The Black Joke: The True Story of One Ship’s Battle Against the Slave Trade

Scribner. Jan. 2022. 400p. ISBN 9781982128265. $28. HIST
In 1807, the British prohibited the transatlantic slave trade in the British Empire and established the West African Squadron (WAS) to patrol the African coast and seize vessels transporting enslaved people. In her first book, Rooks discusses the career of the Black Joke, an American-built slaving ship captured by the British and pressed into service for the WAS. Prized for its speed and agility, between 1827 and 1832 this small ship, with a crew of approximately 50 men, captured dozens of slaving ships and freed thousands of enslaved people, making it one of the most successful WAS ships. Rooks demonstrates how the Black Joke reflected Britain’s bifurcated position in the world: a guarantor of morality yet indifferent to profits made from slavery. In this beautifully written book, Rooks paints an exciting portrait of the exploits of this ship and its crew. The author pays careful attention to the multiracial crews of British ships, giving special attention to the Kroomen, members of a tribe from Liberia, valued for their sailing and onboard skills.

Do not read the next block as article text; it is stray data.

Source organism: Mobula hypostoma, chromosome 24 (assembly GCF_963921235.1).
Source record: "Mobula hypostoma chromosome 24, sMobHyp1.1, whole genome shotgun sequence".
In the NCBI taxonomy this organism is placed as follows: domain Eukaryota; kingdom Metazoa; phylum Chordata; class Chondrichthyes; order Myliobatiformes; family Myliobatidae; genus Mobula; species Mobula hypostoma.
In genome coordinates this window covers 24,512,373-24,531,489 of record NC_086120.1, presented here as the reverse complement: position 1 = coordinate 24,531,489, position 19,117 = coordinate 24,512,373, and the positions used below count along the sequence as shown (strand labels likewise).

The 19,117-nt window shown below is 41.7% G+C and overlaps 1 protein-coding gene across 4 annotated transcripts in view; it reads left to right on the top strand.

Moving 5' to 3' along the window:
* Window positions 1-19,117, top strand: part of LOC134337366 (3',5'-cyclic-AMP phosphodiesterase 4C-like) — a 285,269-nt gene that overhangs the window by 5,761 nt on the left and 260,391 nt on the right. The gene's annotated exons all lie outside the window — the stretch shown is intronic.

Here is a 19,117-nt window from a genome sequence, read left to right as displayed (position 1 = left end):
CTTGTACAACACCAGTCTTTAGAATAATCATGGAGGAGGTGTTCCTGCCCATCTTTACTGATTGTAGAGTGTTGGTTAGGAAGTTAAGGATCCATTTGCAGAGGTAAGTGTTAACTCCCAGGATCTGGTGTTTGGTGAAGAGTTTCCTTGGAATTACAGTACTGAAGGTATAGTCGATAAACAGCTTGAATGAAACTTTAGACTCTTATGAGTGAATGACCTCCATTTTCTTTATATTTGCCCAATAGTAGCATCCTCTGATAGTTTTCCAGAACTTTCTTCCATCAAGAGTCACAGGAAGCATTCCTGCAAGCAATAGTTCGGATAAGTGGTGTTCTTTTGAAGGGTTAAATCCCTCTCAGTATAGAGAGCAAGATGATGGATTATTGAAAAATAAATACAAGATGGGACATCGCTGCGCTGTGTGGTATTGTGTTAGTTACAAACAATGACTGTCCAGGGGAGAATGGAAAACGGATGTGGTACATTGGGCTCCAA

VERDICT Rooks’s sensitive treatment of enslaved people and the crew of the Black Joke makes this a recommended read for those interested in slavery studies and British or West African history.
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